This is NOT FAIR!!!! Hampus, I don’t think we can be friends anymore!!! How could you put the best two against each other in the first round! GAHHHHHHH. If done well, both of these could be visually stunning with fascinating plots and characters. This is like choosing between two of my own children. I’m literally flipping a coin, and…

    The Cloud Roads, Martha Wells
    God Stalk, P. C. Hodgell

    PS: If voting a tie is allowed, that would be my first choice.

    2. MAGIC AND EVIL DARK FORCES
    The Books of Magic, Neil Gaiman
    Green Rider, Kristen Britain

    3. WIZARDS VS DRAGONS
    Dragonhaven, Robin McKinley
    The Doctrine of the Labyrinths, Sarah Monette

    4. WORLDBUILDING OR WORLDBELIEVING
    Good Omens, Terry Pratchett and Neil Gaiman
    The Man of Gold, M.A.R. Barker

  42. 1. CHEATING DEATH NEEDS A MOTHERS LOVE
    The Seventh Seal (1957)

    Had this been going up against Prisoner of Azkaban alone, it would have been a closer contest. But since half of the Harry Potter movies are terrible and they completely misunderstood the ending, there’s really no question for me here.

    2. WILLING THIEVES
    Edward Scissorhands (1990)

    Had it been going up against the silent version of Thief of Baghdad, closer contest.

    3. CULTURAL DIFFERENCES IN THE HANDLING OF GIANT CREATURES
    Abstain. Haven’t seen Troll Hunter.

    4. THERE AND BACK AGAIN
    Spirited Away (2001)

    Pleasantville deserved to go further than the first round, but Spirited Away is one of my favorite movies of all time.

    5. CANDY FLUTE FOR THE CHILDREN, SKIN FLUTE FOR CANDY
    Chitty Chitty bang Bang (1968)

    I guess. It was the more memorable of the two, anyway.

    6. THE OTHER MOTHER NEEDS MORE DIP
    Who Framed Roger Rabbit (1988)

    Would have been a closer contest if the movie version of Coraline didn’t add a completely unnecessary character for irritating reasons.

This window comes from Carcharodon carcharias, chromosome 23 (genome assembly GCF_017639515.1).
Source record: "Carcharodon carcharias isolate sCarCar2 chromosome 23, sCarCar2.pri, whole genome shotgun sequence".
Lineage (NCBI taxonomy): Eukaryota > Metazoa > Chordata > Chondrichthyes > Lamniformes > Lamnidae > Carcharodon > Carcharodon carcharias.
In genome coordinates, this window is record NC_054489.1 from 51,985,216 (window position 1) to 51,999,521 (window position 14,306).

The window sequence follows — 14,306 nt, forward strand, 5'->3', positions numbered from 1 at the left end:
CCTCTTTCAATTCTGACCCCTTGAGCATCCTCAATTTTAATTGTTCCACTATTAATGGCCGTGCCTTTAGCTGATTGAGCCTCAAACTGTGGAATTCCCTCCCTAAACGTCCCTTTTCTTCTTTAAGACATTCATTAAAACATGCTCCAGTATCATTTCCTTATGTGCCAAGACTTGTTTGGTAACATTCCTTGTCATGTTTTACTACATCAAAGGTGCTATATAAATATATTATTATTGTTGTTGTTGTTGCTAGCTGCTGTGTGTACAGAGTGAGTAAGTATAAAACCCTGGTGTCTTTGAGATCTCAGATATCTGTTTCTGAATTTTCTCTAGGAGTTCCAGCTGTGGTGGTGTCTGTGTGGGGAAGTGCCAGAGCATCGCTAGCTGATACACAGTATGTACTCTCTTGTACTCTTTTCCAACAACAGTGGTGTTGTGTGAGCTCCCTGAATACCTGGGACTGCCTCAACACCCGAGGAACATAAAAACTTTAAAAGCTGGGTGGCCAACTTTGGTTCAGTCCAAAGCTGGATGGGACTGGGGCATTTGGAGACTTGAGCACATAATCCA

7. YOU MAY HAVE A BAD DAY, BUT DON’T FORGET WHO YOU ARE
    Fisher King (1991)

    It’s the much better movie of the two.

    8. CHILDREN WITH FLUFFY FRIENDS
    The Chronicles of Narnia – Series (2005 – 2010)

    The Narnia movies weren’t great. They were still better than the appalling abomination that was the gutted, lame film version of the Neverending Story.

    BONUS BRACKET

    1. BEWARE SUPERSTITOUS HUMANS
    God Stalk, P. C. Hodgell

    2. MAGIC AND EVIL DARK FORCES
    The Books of Magic, Neil Gaiman

    3. WIZARDS VS DRAGONS
    Dragonhaven, Robin McKinley

    4. WORLDBUILDING OR WORLDBELIEVING
    Good Omens, Terry Pratchett and Neil Gaiman

  43. And on preview, I will follow Iphinome’s lead, and in place of my abstention in pairing 3, I will throw in a vote for:

    Frozen

  44. Kyra on November 14, 2015 at 3:25 am said:
    And on preview, I will follow Iphinome’s lead, and in place of my abstention in pairing 3, I will throw in a vote for:

    Frozen

    Roses are Red
    Elsa wears blue
    All of my Internets
    are belong to you.

  45. FANTASY MOVIE BRACKET – FIRST HEAT

    Which one is the best fantasy movie?

    1. CHEATING DEATH NEEDS A MOTHERS LOVE
    The Seventh Seal (1957)

    2. WILLING THIEVES
    Edward Scissorhands (1990)

    4. THERE AND BACK AGAIN
    Spirited Away (2001)

    5. CANDY FLUTE FOR THE CHILDREN, SKIN FLUTE FOR CANDY
    Highlander (1986)

    6. THE OTHER MOTHER NEEDS MORE DIP
    Coraline (2009)

    7. YOU MAY HAVE A BAD DAY, BUT DON’T FORGET WHO YOU ARE
    Fisher King (1991)

    8. CHILDREN WITH FLUFFY FRIENDS
    Neverending Story (1984)

  46. 1. CHEATING DEATH NEEDS A MOTHERS LOVE
    Harry Potter – Series (2001 – 2011)

    2. WILLING THIEVES
    Edward Scissorhands (1990)

    6. THE OTHER MOTHER NEEDS MORE DIP
    Who Framed Roger Rabbit (1988)

    8. CHILDREN WITH FLUFFY FRIENDS
    Neverending Story (1984)

    BONUS BRACKET – FIRST HEAT

    Which one would make the better fantasyfilm?
    Special rules: Vote even if haven’t read both contestants. Winner with fewer votes than two will be removed from bracket.

    2. MAGIC AND EVIL DARK FORCES
    The Books of Magic, Neil Gaiman

    3. WIZARDS VS DRAGONS
    Dragonhaven, Robin McKinley

    4. WORLDBUILDING OR WORLDBELIEVING
    Good Omens, Terry Pratchett and Neil Gaiman

  47. 1. CHEATING DEATH NEEDS A MOTHERS LOVE
    Harry Potter – Series (2001 – 2011)